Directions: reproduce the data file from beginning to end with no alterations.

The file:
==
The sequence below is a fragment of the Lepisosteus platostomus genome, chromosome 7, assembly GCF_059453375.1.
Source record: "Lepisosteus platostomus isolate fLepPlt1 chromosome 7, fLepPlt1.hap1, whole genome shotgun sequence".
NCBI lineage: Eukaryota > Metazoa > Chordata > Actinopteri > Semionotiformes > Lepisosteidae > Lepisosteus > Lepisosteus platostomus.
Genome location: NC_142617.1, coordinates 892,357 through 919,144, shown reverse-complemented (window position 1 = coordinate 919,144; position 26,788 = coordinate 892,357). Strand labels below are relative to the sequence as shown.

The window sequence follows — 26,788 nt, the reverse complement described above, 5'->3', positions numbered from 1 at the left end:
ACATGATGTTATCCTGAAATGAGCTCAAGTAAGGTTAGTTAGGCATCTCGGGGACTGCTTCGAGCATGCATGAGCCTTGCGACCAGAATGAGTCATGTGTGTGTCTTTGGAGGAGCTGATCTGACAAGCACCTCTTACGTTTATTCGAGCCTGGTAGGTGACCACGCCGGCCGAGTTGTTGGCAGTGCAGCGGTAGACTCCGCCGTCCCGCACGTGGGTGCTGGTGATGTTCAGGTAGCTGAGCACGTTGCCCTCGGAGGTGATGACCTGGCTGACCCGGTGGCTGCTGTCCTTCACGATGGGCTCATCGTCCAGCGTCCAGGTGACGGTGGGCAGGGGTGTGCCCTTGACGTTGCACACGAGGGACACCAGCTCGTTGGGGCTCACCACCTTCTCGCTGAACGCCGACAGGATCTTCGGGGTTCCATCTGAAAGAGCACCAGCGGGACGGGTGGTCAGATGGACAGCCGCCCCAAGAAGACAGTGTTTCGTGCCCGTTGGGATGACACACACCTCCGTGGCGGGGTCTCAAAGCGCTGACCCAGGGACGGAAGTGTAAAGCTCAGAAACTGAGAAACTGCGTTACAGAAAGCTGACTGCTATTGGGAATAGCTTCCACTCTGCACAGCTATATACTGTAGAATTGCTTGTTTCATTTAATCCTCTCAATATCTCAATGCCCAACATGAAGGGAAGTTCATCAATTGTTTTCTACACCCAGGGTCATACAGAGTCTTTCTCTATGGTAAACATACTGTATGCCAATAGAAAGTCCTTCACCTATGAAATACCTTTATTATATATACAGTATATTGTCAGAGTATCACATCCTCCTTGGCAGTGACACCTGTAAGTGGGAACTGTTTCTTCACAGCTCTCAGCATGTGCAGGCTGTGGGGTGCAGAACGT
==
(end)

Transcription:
The sequence below is a fragment of the Lepisosteus platostomus genome, chromosome 7, assembly GCF_059453375.1.
Source record: "Lepisosteus platostomus isolate fLepPlt1 chromosome 7, fLepPlt1.hap1, whole genome shotgun sequence".
NCBI lineage: Eukaryota > Metazoa > Chordata > Actinopteri > Semionotiformes > Lepisosteidae > Lepisosteus > Lepisosteus platostomus.
Genome location: NC_142617.1, coordinates 892,357 through 919,144, shown reverse-complemented (window position 1 = coordinate 919,144; position 26,788 = coordinate 892,357). Strand labels below are relative to the sequence as shown.

The window sequence follows — 26,788 nt, the reverse complement described above, 5'->3', positions numbered from 1 at the left end:
ACATGATGTTATCCTGAAATGAGCTCAAGTAAGGTTAGTTAGGCATCTCGGGGACTGCTTCGAGCATGCATGAGCCTTGCGACCAGAATGAGTCATGTGTGTGTCTTTGGAGGAGCTGATCTGACAAGCACCTCTTACGTTTATTCGAGCCTGGTAGGTGACCACGCCGGCCGAGTTGTTGGCAGTGCAGCGGTAGACTCCGCCGTCCCGCACGTGGGTGCTGGTGATGTTCAGGTAGCTGAGCACGTTGCCCTCGGAGGTGATGACCTGGCTGACCCGGTGGCTGCTGTCCTTCACGATGGGCTCATCGTCCAGCGTCCAGGTGACGGTGGGCAGGGGTGTGCCCTTGACGTTGCACACGAGGGACACCAGCTCGTTGGGGCTCACCACCTTCTCGCTGAACGCCGACAGGATCTTCGGGGTTCCATCTGAAAGAGCACCAGCGGGACGGGTGGTCAGATGGACAGCCGCCCCAAGAAGACAGTGTTTCGTGCCCGTTGGGATGACACACACCTCCGTGGCGGGGTCTCAAAGCGCTGACCCAGGGACGGAAGTGTAAAGCTCAGAAACTGAGAAACTGCGTTACAGAAAGCTGACTGCTATTGGGAATAGCTTCCACTCTGCACAGCTATATACTGTAGAATTGCTTGTTTCATTTAATCCTCTCAATATCTCAATGCCCAACATGAAGGGAAGTTCATCAATTGTTTTCTACACCCAGGGTCATACAGAGTCTTTCTCTATGGTAAACATACTGTATGCCAATAGAAAGTCCTTCACCTATGAAATACCTTTATTATATATACAGTATATTGTCAGAGTATCACATCCTCCTTGGCAGTGACACCTGTAAGTGGGAACTGTTTCTTCACAGCTCTCAGCATGTGCAGGCTGTGGGGTGCAGAACGT